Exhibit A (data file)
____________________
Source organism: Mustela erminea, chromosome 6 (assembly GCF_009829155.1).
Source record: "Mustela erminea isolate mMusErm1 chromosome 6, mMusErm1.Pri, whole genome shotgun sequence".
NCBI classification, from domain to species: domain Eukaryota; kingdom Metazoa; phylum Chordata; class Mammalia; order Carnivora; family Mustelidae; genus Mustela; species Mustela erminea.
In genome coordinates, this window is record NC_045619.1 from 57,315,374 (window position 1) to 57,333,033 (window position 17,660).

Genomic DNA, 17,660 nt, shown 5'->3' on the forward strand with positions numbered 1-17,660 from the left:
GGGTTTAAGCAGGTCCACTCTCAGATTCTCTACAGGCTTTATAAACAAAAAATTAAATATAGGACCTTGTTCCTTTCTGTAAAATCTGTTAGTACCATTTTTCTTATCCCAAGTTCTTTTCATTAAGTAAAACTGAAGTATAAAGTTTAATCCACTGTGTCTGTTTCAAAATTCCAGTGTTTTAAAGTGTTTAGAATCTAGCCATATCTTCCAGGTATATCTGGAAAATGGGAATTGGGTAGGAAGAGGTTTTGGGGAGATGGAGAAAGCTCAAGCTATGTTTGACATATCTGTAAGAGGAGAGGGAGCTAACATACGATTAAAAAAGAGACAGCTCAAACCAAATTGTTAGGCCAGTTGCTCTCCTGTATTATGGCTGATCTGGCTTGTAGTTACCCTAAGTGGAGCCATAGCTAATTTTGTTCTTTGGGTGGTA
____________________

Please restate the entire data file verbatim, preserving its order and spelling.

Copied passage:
Source organism: Mustela erminea, chromosome 6 (assembly GCF_009829155.1).
Source record: "Mustela erminea isolate mMusErm1 chromosome 6, mMusErm1.Pri, whole genome shotgun sequence".
NCBI classification, from domain to species: domain Eukaryota; kingdom Metazoa; phylum Chordata; class Mammalia; order Carnivora; family Mustelidae; genus Mustela; species Mustela erminea.
In genome coordinates, this window is record NC_045619.1 from 57,315,374 (window position 1) to 57,333,033 (window position 17,660).

Genomic DNA, 17,660 nt, shown 5'->3' on the forward strand with positions numbered 1-17,660 from the left:
GGGTTTAAGCAGGTCCACTCTCAGATTCTCTACAGGCTTTATAAACAAAAAATTAAATATAGGACCTTGTTCCTTTCTGTAAAATCTGTTAGTACCATTTTTCTTATCCCAAGTTCTTTTCATTAAGTAAAACTGAAGTATAAAGTTTAATCCACTGTGTCTGTTTCAAAATTCCAGTGTTTTAAAGTGTTTAGAATCTAGCCATATCTTCCAGGTATATCTGGAAAATGGGAATTGGGTAGGAAGAGGTTTTGGGGAGATGGAGAAAGCTCAAGCTATGTTTGACATATCTGTAAGAGGAGAGGGAGCTAACATACGATTAAAAAAGAGACAGCTCAAACCAAATTGTTAGGCCAGTTGCTCTCCTGTATTATGGCTGATCTGGCTTGTAGTTACCCTAAGTGGAGCCATAGCTAATTTTGTTCTTTGGGTGGTA